Why Is Google Changing My Title Tags?
Your title tags are the first thing that potential website visitors see in search engine results. While Google admits that title tags don’t affect your rankings, they can affect whether someone chooses to click through to your website or not.
If you’ve noticed that the titles in Google’s search results don’t match what you added to your website, you’re probably scratching your head, wondering why.
In this guide, we’re listing the top reasons why Google might be changing your title tags.
By knowing why, you can diagnose and tackle the issue.
Your titles aren’t relevant
Relevancy is key. If Google feels other text on the page is more relevant to a search query, they can replace your title.
How can you stop this from happening? Make sure the title is accurate – does it tell the searcher exactly what they’re going to find when they click through to the page? If not, it’s time to rethink your titles.
While you want to optimise your title tags for organic search, you shouldn’t use them as a keyword stuffing exercise. Make sure they read well and target one keyword at a time.
Your titles aren’t specific
Vague words are not favoured by Google. Examples include using ‘Home’ for your home page or ‘Profile’ for an employee’s profile page. Be as specific as you can.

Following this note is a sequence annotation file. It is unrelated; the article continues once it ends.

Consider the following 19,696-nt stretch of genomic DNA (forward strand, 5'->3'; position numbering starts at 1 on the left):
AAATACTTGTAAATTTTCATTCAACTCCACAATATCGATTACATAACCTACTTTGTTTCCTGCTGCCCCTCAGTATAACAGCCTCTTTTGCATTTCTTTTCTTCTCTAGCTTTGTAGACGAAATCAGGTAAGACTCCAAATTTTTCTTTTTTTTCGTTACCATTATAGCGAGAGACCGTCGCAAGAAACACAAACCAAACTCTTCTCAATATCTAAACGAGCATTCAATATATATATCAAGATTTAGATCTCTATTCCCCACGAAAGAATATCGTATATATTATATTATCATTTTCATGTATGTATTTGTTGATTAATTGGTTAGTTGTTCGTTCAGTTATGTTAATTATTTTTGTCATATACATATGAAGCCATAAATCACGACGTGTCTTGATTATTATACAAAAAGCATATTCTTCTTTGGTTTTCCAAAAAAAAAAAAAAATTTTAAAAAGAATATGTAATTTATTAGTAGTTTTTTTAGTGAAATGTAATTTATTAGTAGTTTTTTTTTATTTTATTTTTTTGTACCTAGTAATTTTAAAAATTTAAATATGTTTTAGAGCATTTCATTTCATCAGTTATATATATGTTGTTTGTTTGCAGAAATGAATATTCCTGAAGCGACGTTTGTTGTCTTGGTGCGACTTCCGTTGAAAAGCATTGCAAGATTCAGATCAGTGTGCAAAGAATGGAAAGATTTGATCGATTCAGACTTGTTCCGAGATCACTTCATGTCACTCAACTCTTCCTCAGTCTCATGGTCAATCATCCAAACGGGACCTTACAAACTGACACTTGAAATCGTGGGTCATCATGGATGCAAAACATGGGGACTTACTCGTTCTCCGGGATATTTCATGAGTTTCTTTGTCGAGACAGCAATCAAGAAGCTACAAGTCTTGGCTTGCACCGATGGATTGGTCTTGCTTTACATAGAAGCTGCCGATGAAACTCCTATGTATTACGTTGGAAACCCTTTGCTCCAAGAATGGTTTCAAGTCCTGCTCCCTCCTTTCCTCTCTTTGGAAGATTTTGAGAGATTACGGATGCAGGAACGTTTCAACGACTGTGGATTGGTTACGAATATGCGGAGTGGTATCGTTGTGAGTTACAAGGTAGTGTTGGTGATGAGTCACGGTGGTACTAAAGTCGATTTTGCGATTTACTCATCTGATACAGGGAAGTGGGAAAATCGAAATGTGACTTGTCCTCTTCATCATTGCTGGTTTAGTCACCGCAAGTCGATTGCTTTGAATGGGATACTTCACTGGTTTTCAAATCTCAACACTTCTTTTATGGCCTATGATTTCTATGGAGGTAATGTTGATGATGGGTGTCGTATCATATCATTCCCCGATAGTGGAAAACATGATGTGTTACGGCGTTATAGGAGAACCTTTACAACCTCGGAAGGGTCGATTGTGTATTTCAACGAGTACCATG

Your titles aren’t unique
Every page should have a unique title tag – avoid duplicates.
Your punctuation choice could be letting you down! This may seem pedantic on Google’s part, but case studies have shown that using brackets or a pipe separator ( | ) means that your title tags are more likely to be changed by Google.
In fact, with brackets, Google has been known to completely remove the text inside.
Too long (or too short)
Be concise! Unnecessarily long titles are likely to get truncated when they show up in the search results. This typically applies to titles that are over 70 characters long.
A study reported that titles of more than 70 characters were changed 99.9 percent of the time and titles of 1 to 5 characters were changed 96.6 percent of the time.
In summary, you want to make sure titles are unique, accurate and relevant. And, avoid using brackets or the pipe separator. Follow these tips and Google should leave your title tags alone (for now!).
Google may still choose to change your tags, but if you follow these tips you should significantly reduce the chances of this happening.
We hope this guide has helped you get to the bottom of why Google is changing your title tags.